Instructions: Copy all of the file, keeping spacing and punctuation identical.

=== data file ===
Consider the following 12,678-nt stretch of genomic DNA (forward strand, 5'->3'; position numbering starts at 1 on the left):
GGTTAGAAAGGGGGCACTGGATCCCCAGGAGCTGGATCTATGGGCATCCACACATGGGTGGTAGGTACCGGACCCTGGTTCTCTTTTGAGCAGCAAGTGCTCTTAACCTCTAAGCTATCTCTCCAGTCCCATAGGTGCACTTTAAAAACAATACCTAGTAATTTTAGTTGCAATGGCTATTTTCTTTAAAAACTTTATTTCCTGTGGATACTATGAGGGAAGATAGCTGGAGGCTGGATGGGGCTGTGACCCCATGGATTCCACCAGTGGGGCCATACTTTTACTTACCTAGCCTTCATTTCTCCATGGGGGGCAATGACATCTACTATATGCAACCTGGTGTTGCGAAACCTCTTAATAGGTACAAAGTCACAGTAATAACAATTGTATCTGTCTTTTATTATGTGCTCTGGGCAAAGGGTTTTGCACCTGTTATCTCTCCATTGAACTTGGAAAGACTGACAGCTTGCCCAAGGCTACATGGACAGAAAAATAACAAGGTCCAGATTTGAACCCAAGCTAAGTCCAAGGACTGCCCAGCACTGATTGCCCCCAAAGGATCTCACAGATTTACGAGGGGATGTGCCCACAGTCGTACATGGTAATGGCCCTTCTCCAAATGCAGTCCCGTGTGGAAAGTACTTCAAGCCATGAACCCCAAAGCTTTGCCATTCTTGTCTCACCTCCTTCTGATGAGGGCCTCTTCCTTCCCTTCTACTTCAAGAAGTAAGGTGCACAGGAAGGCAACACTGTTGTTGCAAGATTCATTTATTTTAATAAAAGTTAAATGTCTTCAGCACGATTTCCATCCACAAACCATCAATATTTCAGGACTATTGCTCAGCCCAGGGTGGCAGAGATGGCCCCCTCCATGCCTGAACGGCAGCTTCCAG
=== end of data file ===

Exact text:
Consider the following 12,678-nt stretch of genomic DNA (forward strand, 5'->3'; position numbering starts at 1 on the left):
GGTTAGAAAGGGGGCACTGGATCCCCAGGAGCTGGATCTATGGGCATCCACACATGGGTGGTAGGTACCGGACCCTGGTTCTCTTTTGAGCAGCAAGTGCTCTTAACCTCTAAGCTATCTCTCCAGTCCCATAGGTGCACTTTAAAAACAATACCTAGTAATTTTAGTTGCAATGGCTATTTTCTTTAAAAACTTTATTTCCTGTGGATACTATGAGGGAAGATAGCTGGAGGCTGGATGGGGCTGTGACCCCATGGATTCCACCAGTGGGGCCATACTTTTACTTACCTAGCCTTCATTTCTCCATGGGGGGCAATGACATCTACTATATGCAACCTGGTGTTGCGAAACCTCTTAATAGGTACAAAGTCACAGTAATAACAATTGTATCTGTCTTTTATTATGTGCTCTGGGCAAAGGGTTTTGCACCTGTTATCTCTCCATTGAACTTGGAAAGACTGACAGCTTGCCCAAGGCTACATGGACAGAAAAATAACAAGGTCCAGATTTGAACCCAAGCTAAGTCCAAGGACTGCCCAGCACTGATTGCCCCCAAAGGATCTCACAGATTTACGAGGGGATGTGCCCACAGTCGTACATGGTAATGGCCCTTCTCCAAATGCAGTCCCGTGTGGAAAGTACTTCAAGCCATGAACCCCAAAGCTTTGCCATTCTTGTCTCACCTCCTTCTGATGAGGGCCTCTTCCTTCCCTTCTACTTCAAGAAGTAAGGTGCACAGGAAGGCAACACTGTTGTTGCAAGATTCATTTATTTTAATAAAAGTTAAATGTCTTCAGCACGATTTCCATCCACAAACCATCAATATTTCAGGACTATTGCTCAGCCCAGGGTGGCAGAGATGGCCCCCTCCATGCCTGAACGGCAGCTTCCAG